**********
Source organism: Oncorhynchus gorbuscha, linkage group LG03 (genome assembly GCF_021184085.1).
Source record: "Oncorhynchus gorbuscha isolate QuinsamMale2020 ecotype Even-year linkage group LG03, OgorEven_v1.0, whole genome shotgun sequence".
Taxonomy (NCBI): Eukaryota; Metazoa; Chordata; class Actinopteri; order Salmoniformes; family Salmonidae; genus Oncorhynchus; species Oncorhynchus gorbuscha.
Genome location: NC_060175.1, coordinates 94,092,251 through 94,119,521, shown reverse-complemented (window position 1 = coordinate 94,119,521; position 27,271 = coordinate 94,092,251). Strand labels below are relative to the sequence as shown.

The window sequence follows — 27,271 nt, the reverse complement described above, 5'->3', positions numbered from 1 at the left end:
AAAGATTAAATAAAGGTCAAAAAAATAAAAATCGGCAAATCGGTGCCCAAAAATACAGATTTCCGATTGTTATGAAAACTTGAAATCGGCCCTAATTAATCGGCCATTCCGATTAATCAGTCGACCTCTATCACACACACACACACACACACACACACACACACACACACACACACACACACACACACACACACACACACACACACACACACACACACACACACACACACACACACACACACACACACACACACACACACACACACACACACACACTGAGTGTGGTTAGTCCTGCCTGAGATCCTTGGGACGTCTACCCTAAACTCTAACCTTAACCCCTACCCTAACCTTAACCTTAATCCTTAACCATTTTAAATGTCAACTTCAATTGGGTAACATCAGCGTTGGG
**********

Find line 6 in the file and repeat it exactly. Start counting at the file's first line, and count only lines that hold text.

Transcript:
AAAGATTAAATAAAGGTCAAAAAAATAAAAATCGGCAAATCGGTGCCCAAAAATACAGATTTCCGATTGTTATGAAAACTTGAAATCGGCCCTAATTAATCGGCCATTCCGATTAATCAGTCGACCTCTATCACACACACACACACACACACACACACACACACACACACACACACACACACACACACACACACACACACACACACACACACACACACACACACACACACACACACACACACACACACACACACACACACACACACACACACACACTGAGTGTGGTTAGTCCTGCCTGAGATCCTTGGGACGTCTACCCTAAACTCTAACCTTAACCCCTACCCTAACCTTAACCTTAATCCTTAACCATTTTAAATGTCAACTTCAATTGGGTAACATCAGCGTTGGG